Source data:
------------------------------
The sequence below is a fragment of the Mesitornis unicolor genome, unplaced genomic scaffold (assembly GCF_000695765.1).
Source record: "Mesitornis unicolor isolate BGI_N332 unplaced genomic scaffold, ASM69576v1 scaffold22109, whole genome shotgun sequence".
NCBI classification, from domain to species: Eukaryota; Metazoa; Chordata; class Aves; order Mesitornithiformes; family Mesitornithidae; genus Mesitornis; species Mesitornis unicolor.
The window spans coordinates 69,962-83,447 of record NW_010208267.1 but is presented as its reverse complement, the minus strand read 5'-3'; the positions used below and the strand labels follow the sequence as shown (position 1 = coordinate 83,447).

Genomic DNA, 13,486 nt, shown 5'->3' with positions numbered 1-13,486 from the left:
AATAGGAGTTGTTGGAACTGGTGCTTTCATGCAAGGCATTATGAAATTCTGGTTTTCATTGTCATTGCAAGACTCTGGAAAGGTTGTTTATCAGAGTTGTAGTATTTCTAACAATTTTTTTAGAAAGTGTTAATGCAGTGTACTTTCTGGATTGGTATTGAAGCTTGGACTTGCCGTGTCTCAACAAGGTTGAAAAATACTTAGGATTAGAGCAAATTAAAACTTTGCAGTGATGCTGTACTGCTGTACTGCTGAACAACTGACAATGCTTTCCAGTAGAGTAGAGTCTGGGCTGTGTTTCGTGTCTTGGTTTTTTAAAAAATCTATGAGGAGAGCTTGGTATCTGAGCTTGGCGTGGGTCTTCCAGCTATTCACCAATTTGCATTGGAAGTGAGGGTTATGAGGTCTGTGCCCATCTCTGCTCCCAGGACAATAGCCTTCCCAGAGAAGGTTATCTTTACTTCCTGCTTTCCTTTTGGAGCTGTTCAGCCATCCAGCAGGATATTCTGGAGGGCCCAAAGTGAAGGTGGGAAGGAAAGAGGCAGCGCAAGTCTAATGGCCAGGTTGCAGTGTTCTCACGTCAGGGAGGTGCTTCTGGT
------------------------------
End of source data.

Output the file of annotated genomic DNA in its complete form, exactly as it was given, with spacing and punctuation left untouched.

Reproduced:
The sequence below is a fragment of the Mesitornis unicolor genome, unplaced genomic scaffold (assembly GCF_000695765.1).
Source record: "Mesitornis unicolor isolate BGI_N332 unplaced genomic scaffold, ASM69576v1 scaffold22109, whole genome shotgun sequence".
NCBI classification, from domain to species: Eukaryota; Metazoa; Chordata; class Aves; order Mesitornithiformes; family Mesitornithidae; genus Mesitornis; species Mesitornis unicolor.
The window spans coordinates 69,962-83,447 of record NW_010208267.1 but is presented as its reverse complement, the minus strand read 5'-3'; the positions used below and the strand labels follow the sequence as shown (position 1 = coordinate 83,447).

Genomic DNA, 13,486 nt, shown 5'->3' with positions numbered 1-13,486 from the left:
AATAGGAGTTGTTGGAACTGGTGCTTTCATGCAAGGCATTATGAAATTCTGGTTTTCATTGTCATTGCAAGACTCTGGAAAGGTTGTTTATCAGAGTTGTAGTATTTCTAACAATTTTTTTAGAAAGTGTTAATGCAGTGTACTTTCTGGATTGGTATTGAAGCTTGGACTTGCCGTGTCTCAACAAGGTTGAAAAATACTTAGGATTAGAGCAAATTAAAACTTTGCAGTGATGCTGTACTGCTGTACTGCTGAACAACTGACAATGCTTTCCAGTAGAGTAGAGTCTGGGCTGTGTTTCGTGTCTTGGTTTTTTAAAAAATCTATGAGGAGAGCTTGGTATCTGAGCTTGGCGTGGGTCTTCCAGCTATTCACCAATTTGCATTGGAAGTGAGGGTTATGAGGTCTGTGCCCATCTCTGCTCCCAGGACAATAGCCTTCCCAGAGAAGGTTATCTTTACTTCCTGCTTTCCTTTTGGAGCTGTTCAGCCATCCAGCAGGATATTCTGGAGGGCCCAAAGTGAAGGTGGGAAGGAAAGAGGCAGCGCAAGTCTAATGGCCAGGTTGCAGTGTTCTCACGTCAGGGAGGTGCTTCTGGT